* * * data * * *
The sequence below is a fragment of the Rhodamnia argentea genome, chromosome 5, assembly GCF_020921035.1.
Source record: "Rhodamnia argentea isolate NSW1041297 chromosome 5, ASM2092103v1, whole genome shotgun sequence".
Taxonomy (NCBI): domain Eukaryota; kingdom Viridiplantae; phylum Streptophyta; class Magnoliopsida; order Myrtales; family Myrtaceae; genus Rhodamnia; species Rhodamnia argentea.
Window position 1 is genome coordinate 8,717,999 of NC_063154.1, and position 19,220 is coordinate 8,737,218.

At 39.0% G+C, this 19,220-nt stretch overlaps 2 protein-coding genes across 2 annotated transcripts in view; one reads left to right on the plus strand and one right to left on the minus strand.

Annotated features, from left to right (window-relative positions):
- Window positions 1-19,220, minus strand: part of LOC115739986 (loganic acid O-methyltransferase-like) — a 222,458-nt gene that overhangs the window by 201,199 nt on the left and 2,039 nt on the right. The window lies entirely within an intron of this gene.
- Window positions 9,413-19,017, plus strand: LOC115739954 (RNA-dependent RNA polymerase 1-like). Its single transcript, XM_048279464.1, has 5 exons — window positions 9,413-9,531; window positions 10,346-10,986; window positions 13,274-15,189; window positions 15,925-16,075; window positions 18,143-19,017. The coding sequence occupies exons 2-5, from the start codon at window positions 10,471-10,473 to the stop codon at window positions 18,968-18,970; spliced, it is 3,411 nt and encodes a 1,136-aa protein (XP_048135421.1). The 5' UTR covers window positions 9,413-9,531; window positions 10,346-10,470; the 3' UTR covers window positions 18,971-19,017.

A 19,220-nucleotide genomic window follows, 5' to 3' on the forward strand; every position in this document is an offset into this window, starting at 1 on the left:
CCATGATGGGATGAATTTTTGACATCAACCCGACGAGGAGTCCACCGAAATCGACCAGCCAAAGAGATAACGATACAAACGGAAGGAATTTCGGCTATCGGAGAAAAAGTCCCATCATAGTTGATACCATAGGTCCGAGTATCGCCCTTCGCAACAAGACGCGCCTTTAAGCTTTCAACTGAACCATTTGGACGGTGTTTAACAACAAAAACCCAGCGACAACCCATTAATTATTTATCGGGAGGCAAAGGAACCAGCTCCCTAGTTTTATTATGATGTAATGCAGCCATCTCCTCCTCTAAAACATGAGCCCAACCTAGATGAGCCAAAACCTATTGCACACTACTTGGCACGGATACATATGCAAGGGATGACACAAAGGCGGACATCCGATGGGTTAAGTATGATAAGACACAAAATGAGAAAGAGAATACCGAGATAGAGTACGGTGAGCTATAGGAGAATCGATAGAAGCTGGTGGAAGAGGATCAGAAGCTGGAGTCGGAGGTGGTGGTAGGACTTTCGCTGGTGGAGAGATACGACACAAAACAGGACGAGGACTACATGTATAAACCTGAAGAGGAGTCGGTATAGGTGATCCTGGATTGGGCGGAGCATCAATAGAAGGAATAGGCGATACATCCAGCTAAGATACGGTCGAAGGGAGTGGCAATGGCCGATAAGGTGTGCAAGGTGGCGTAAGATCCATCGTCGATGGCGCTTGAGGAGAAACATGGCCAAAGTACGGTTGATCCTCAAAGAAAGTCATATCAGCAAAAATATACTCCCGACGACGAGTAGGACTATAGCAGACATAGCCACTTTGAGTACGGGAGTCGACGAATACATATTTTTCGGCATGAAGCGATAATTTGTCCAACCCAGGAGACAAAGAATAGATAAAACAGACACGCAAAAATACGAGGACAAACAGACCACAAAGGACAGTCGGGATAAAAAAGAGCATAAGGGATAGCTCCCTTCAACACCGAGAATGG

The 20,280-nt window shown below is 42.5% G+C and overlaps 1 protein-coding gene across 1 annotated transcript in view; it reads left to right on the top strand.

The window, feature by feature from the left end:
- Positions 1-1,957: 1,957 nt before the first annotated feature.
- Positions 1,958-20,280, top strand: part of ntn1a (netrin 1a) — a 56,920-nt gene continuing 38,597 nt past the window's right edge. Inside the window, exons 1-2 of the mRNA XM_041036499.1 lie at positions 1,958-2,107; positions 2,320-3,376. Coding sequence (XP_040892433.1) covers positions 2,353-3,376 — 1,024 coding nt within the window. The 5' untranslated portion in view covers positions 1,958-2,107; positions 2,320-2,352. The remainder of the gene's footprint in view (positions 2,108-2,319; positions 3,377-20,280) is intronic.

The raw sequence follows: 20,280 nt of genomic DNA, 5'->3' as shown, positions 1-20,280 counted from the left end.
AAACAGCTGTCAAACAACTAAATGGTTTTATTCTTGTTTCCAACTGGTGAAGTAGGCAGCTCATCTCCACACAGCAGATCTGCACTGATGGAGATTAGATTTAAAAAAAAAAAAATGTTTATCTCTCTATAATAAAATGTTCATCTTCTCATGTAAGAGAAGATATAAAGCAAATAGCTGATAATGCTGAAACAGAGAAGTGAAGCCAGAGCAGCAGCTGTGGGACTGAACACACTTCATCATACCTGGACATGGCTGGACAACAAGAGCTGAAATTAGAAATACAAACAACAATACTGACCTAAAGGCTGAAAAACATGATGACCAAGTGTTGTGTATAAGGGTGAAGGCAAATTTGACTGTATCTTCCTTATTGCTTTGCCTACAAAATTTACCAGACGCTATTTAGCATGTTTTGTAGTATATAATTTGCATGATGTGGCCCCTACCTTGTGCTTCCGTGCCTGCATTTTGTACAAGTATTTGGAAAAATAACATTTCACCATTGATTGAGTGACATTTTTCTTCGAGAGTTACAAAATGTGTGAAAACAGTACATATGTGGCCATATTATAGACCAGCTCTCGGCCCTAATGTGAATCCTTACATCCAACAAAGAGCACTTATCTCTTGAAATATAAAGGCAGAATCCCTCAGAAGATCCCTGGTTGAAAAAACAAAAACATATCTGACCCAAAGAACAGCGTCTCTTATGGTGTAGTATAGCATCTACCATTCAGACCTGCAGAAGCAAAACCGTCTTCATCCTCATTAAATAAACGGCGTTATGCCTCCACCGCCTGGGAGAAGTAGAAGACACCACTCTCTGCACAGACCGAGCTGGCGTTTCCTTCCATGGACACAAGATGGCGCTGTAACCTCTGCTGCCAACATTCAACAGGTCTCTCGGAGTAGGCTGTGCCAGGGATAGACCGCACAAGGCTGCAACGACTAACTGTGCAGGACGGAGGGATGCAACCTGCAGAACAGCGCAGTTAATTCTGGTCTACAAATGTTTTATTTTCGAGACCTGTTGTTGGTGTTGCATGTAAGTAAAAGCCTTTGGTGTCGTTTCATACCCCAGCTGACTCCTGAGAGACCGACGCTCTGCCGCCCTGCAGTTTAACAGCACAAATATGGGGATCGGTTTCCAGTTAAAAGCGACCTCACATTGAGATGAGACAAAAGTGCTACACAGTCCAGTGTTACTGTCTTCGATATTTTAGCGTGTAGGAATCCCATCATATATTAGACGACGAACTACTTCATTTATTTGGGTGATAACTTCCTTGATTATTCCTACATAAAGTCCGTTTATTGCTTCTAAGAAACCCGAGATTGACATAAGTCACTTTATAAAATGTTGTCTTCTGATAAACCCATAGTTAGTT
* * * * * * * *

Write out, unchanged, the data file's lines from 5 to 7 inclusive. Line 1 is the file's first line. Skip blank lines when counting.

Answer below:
At 39.0% G+C, this 19,220-nt stretch overlaps 2 protein-coding genes across 2 annotated transcripts in view; one reads left to right on the plus strand and one right to left on the minus strand.

Annotated features, from left to right (window-relative positions):
- Window positions 1-19,220, minus strand: part of LOC115739986 (loganic acid O-methyltransferase-like) — a 222,458-nt gene that overhangs the window by 201,199 nt on the left and 2,039 nt on the right. The window lies entirely within an intron of this gene.